Snyder’s-Lance starts switch to cage-free eggs

By Caroline Scott-Thomas

- Last updated on GMT

Related tags: Eggs, Egg, United states

Snyder’s-Lance starts switch to cage-free eggs
Snack maker Snyder’s-Lance has become the latest company to begin switching to cage-free eggs, the company has said.

Cage-free hens do not necessarily have access to outside space, but they are able to walk and spread their wings, and systems are third-party certified to ensure that animals have access to perching and dust-bathing facilities. Snyder’s-Lance makes cookies and breakfast products that contain eggs, alongside its core salty snacks business.

"Snyder's-Lance is committed to doing our part in ensuring a more humane and sustainable world,"​ said director of communications and community relations for Snyder's-Lance Sid Levy.  "We are committed to using the highest-quality ingredients and keeping in touch with consumer concerns. While the vast majority of our snack products do not contain eggs, choosing cage-free eggs is the right thing for our company and our customers.”

The Humane Society of the United States (HSUS) welcomed the move. It came to an agreement with the United Egg Producers (UEP) last July to establish a voluntary nationwide standard for cage sizes and enriched housing for egg laying hens. The UEP says it represents egg farmers who own about 95% of egg laying hens in the United States.

"The Humane Society of the United States applauds the company for beginning to tackle this important issue,"​ said Kristie Middleton, outreach director for the HSUS' farm animal protection division. "Americans are increasingly concerned about animal welfare, and Snyder's-Lance's switch to cage-free eggs is welcome news.”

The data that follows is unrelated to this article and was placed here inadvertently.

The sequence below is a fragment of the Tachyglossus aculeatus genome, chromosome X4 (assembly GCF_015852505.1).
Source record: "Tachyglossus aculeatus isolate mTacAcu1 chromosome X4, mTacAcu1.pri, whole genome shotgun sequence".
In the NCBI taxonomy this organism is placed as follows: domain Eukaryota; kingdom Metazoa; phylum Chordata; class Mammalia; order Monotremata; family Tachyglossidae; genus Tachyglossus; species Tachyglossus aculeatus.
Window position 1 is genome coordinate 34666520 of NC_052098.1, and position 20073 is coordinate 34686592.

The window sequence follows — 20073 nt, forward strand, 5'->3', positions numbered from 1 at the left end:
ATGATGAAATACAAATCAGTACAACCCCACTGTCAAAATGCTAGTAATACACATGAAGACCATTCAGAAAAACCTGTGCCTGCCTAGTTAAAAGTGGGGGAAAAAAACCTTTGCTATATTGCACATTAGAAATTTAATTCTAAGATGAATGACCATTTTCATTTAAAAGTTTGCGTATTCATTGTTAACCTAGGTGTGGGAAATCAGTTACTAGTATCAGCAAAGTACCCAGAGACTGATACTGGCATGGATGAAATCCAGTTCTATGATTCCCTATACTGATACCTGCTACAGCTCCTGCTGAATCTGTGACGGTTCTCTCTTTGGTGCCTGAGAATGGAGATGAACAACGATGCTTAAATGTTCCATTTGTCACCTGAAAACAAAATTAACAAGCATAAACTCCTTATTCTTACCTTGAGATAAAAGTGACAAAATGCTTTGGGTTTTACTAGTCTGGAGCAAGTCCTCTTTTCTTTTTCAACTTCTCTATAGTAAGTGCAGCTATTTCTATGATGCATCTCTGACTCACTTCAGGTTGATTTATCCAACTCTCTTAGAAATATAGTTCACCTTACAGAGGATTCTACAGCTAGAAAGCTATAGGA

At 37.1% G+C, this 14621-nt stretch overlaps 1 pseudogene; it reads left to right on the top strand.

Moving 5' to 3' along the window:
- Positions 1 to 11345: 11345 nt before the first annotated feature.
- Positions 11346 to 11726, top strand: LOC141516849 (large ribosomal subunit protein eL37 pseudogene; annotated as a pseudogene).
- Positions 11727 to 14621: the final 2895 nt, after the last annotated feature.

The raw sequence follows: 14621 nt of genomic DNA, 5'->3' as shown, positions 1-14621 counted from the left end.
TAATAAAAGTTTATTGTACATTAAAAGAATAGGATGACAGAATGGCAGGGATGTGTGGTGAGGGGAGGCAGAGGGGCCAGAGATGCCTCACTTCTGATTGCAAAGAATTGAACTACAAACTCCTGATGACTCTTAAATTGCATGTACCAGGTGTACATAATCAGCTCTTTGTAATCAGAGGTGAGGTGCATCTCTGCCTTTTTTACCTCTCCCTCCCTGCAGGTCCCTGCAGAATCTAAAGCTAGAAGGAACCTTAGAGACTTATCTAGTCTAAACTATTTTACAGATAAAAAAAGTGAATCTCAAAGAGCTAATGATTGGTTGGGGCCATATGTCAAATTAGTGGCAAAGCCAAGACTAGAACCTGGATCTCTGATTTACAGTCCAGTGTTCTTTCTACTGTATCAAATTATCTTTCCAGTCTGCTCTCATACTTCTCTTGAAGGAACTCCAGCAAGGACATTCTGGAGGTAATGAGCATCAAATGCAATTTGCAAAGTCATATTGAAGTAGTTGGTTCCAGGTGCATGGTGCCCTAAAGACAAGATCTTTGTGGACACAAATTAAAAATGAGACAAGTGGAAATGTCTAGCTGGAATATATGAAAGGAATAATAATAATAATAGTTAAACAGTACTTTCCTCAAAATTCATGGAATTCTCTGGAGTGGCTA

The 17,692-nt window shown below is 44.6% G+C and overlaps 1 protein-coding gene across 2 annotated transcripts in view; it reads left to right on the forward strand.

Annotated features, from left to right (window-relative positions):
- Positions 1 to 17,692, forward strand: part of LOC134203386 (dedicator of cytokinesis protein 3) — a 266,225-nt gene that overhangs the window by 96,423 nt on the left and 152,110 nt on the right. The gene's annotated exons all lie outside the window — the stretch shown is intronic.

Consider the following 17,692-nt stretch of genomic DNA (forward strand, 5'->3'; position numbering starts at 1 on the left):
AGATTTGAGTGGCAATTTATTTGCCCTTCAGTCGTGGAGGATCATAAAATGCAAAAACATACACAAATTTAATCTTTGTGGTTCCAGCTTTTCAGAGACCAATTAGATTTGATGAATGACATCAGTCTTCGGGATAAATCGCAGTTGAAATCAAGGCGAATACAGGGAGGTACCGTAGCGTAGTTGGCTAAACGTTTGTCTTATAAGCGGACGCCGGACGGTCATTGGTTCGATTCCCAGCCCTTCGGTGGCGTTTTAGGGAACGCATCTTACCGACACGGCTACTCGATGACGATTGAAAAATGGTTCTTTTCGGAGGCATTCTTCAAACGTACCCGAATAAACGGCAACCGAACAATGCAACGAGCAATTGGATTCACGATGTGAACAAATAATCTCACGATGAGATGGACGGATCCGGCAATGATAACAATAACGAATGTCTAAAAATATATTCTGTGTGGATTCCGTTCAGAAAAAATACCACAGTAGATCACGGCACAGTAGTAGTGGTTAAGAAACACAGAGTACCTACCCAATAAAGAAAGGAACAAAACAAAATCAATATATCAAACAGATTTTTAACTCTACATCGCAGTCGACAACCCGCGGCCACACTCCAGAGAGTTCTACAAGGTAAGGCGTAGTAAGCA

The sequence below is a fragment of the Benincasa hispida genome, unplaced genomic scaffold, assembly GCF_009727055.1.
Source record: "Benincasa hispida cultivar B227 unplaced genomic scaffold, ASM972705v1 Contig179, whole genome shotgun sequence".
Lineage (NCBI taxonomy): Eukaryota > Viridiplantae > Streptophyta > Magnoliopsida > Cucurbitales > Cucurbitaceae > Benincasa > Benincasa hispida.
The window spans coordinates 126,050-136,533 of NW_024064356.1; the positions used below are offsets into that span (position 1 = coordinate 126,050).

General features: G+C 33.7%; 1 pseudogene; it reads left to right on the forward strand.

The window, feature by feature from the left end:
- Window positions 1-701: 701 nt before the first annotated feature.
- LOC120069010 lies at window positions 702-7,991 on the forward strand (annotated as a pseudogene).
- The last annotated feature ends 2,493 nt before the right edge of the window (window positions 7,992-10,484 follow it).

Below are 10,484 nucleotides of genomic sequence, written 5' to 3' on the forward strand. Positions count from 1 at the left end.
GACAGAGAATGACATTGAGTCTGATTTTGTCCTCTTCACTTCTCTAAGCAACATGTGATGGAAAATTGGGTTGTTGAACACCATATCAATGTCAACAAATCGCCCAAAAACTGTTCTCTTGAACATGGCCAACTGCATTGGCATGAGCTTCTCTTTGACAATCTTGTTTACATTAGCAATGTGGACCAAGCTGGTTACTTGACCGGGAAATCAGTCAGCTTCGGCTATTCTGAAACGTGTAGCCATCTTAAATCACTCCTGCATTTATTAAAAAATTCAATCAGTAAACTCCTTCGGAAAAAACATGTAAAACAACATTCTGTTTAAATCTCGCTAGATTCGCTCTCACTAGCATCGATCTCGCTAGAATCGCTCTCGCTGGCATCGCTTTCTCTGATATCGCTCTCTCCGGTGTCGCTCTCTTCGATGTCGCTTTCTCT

Battery cages are still the most common form of egg production in the United States, where the United Egg Producers and the Humane Society have agreed to phase in a recommendation for cage size of 124-144 square inches. Currently, the UEP’s recommendation is 67 to 86 square inches per bird, and it says the majority receives 67 square inches – smaller than an A4 sheet of paper – although about 50m birds still have just 48 square inches.

Battery cages have come in for criticism from animal welfare groups, as hens are unable to spread their wings in such confined space.

Other major companies to announce the phasing out of eggs from battery cages include Barilla Pasta, Unilever and Sara Lee.

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